My Story: Julia Dąbrowska on Jack Donahoe

Julia Dąbrowska is a long time follower of A Guide to Australian Bushranging, and an enthusiast for all things related to Jack Donahoe (also variously spelt Donohoe, Donahue et al). After many discussions about the topics of bushranging and Donahoe, I invited Julia to write about her experience of being so invested in the topic from so far away. Julia lives in Poland, not a place where one expects bushrangers to be known about, let alone one that doesn’t usually make the top five list of most infamous bushrangers. Hearing her perspective highlights the universal appeal of these figures and their stories, and sometimes it takes an “outsider” to draw our attention to something that has been under our noses the whole time.

Julia’s boundless enthusiasm for the story of the “Wild Colonial Boy” truly demonstrates that at their core these bushranger stories are very human, and there’s something deeply relatable about the themes that emerge as we explore the history of these rebels and bandits. I’m sure that you will enjoy reading Julia’s own account of discovering this slice of Australian history in a place so far away, and I am very appreciative that she took the time to write for the website.


There was a wild colonial boy, Jack Duggan was his name. He was born and raised in Ireland, in a place called Castlemaine.

Fortunately, I can recall what exactly caused me to develop interest in bushrangers. My earliest memory involved with bushrangers is listening to the song “Wild Colonial Boy” and learning its lyrics back in 2015, when I was just 14 years old. I imagined main character of the song – Jack Duggan (or Jack Doolan) like this : 

Jack Duggan by Julia Dąbrowska

I learned the lyrics of the song, I sang it at a campfire, but I did not know who the real person who inspired the song was. Jack Donahue – the Irish name speaks itself, who the person was. A tough, brave young man, who would always fight for what he believes in and who would choose death over surrendering. After discovering the story behind the song, I immediately started to read every article about Jack Donahue I could  find. Although real-life Wild Colonial Boy was completely different to what I imagined in terms of appearance, his personality was exactly how I thought about him.

As O’Donahue made his escape to the woods he did repair
Where the tyrants dared not show their face by night and day
And every week in the newspapers there was published something new
Concerning that bold hero boy called brave Jack Donahue
Resign to you, you cowardly dogs its a thing I ne’er will do
For I’ll range these woods and valleys like a wolf or kangaroo
Before I’ll work for Government said bold Jack Donahue

When I’m thinking of Jack Donahue now, always the same image comes to my mind. A brave, determined young man, dressed in elegant clothes, shouting to policemen who ambushed him that he can defeat them all.  A man who would never surrender, despite the fact that not surrendering means death.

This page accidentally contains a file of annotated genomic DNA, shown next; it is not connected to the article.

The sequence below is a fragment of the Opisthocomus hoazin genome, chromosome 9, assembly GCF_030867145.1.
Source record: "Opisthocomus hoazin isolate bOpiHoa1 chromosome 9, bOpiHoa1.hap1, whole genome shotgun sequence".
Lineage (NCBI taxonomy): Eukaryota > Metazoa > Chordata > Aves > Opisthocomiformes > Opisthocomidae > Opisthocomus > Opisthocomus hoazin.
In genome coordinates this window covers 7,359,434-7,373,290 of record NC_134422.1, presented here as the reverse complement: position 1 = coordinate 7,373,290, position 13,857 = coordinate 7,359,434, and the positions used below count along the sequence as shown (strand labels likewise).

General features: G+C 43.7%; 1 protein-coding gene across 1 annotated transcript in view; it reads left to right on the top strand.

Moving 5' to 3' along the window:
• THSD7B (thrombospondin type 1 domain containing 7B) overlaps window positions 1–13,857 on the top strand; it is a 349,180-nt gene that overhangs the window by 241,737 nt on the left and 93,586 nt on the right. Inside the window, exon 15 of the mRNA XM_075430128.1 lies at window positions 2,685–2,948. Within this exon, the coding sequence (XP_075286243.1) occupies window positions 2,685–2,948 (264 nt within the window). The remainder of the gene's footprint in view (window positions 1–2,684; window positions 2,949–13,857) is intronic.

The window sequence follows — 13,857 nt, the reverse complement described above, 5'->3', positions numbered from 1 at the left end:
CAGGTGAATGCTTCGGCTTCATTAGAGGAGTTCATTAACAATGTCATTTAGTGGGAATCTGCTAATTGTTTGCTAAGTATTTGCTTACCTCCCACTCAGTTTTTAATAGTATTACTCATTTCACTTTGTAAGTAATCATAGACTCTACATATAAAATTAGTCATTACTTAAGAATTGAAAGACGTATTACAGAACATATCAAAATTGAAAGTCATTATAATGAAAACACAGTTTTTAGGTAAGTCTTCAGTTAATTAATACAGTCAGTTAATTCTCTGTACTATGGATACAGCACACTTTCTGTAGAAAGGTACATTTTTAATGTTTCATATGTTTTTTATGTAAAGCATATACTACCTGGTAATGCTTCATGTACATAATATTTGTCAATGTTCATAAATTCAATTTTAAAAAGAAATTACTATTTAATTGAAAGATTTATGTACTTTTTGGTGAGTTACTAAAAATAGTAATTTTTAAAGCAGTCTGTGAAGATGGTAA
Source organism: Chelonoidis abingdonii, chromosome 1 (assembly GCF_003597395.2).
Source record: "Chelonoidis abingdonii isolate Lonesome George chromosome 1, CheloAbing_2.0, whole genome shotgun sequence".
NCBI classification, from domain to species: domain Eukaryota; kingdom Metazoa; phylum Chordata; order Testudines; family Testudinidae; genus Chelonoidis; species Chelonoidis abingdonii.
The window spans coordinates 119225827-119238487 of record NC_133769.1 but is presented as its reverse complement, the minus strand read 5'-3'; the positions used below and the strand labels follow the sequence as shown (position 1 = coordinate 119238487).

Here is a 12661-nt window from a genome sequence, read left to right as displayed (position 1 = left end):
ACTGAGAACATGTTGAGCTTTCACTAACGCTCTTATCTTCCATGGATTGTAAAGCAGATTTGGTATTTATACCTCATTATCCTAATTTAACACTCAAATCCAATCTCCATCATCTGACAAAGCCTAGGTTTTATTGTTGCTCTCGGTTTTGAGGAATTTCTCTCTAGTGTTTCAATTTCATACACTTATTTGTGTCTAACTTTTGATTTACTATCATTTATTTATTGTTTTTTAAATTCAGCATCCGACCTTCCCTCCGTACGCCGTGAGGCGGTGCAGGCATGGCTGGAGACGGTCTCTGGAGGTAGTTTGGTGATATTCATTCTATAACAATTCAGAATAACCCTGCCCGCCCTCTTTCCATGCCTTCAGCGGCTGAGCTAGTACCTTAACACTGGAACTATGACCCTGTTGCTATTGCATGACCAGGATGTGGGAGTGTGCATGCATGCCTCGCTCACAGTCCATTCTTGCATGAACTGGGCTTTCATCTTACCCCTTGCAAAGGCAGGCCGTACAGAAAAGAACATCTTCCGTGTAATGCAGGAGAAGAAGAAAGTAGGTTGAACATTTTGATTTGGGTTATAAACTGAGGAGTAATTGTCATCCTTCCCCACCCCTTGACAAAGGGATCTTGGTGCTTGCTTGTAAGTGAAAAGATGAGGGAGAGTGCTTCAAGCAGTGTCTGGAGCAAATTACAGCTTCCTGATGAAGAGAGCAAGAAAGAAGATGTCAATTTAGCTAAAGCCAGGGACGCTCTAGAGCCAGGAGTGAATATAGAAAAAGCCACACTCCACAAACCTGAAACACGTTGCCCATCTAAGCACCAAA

I must say that I find Jack Donahue’s elegant style of clothing, typical for upper-class gentleman of the 1820s, as much astonishing as his daring and self-confidence. When one thinks about a bushranger – an escaped convict who hides in the bush, and therefore lives in very harsh conditions – the elegant clothes are the last thing that comes to mind. Jack Donahue was described as wearing a black top hat, blue coat lined with silk and white pleated shirt – a far cry from how I imagined a bushranger to have looked for the first time.

Donahoe by Aidan Phelan

When hearing the word “bushranger”, most people would recall Ned Kelly, Ben Hall, Dan Morgan and Captain Thunderbolt – definitely the best-known bushrangers. Their stories are really thrilling, but the story of Jack Donahue is equally interesting.  The story of Ned Kelly is more or less known even outside of Australia. That cannot be said about the story of Jack Donahue – it would be exceedingly difficult to find any non-Australian who knows his story.

Although story of Jack Donahue and his daring robberies is undoubtedly very thrilling, I must say that I feel somewhat sorry for him. For a young man, who was orphaned as a boy and spent all his childhood and teenage years living in poverty, without any perspectives for his future life, turning to a life of crime was the easiest way to survive.

Jack Donahue by Julia Dąbrowska

I want the memory of Jack Donahue never to fade away. I learned the lyrics of “Bold Jack Donahue” and “Wild Colonial Boy”. I sing them on every Saint Patrick’s Day (as a homage to Jack Donahue being Irish) and on every campfire I go to. I wonder whether I am the first person in my country who sang them.

Jack Donahue – definitely extraordinary and complex character. Brave, tough, determined, clever – no wonder that he managed to gain a status of a folk hero and his story still appeals to imagination of many people (to my imagination too).

This is what do I find interesting about Jack Donahue.

Spotlight: The Dance At The Glenrowan Inn Before The Fight


Ned Kelly’s plan was starting to fray at the edges. Since Saturday morning he had been in charge of an ever-growing collection of locals; women and children were held in Stanistreet the station-master’s house under the watchful eye of Steve Hart and the rest were over at Ann Jones’ Glenrowan Inn. It was now Sunday and the locals were growing restless – how to entertain them? How else but a dance!

This etching, based on a sketch by Thomas Carrington, depicts the famous dance at the inn that acted as a prelude to the carnage that was the Glenrowan siege. We see the crowd gathered around to observe a line of men doing a clog dance to Dave Mortimer’s concertina playing. The central figure is clearly meant to be one of the outlaws dressed in crimean shirt, cord trousers, horse-riding boots and pistol tucked into a stylish sash. Perhaps Joe Byrne dancing away thoughts of the murder of his best friend Aaron Sherritt?
Watching the proceedings is Ned Kelly flanked by fifteen year old Jane Jones, the daughter of the publican. Ned’s white topcoat is draped over his shoulders like a cloak and he wears the quilted skullcap he would later wear under his iron helmet. His arms are folded and his brow stern as he observes the frivolity. In the back of his mind, now addled with hours of alcohol consumption and lack of sleep, he would be thinking about the special police train he was expecting to come up the line from Benalla at any moment. The train, however, would be many hours away from arriving due to a series of blunders that stemmed from Joe’s and Dan’s overzealous terrorising of the police in Aaron Sherritt’s hut and the subsequent interference from sympathisers such as Joe’s brother Paddy who delayed news reaching the police.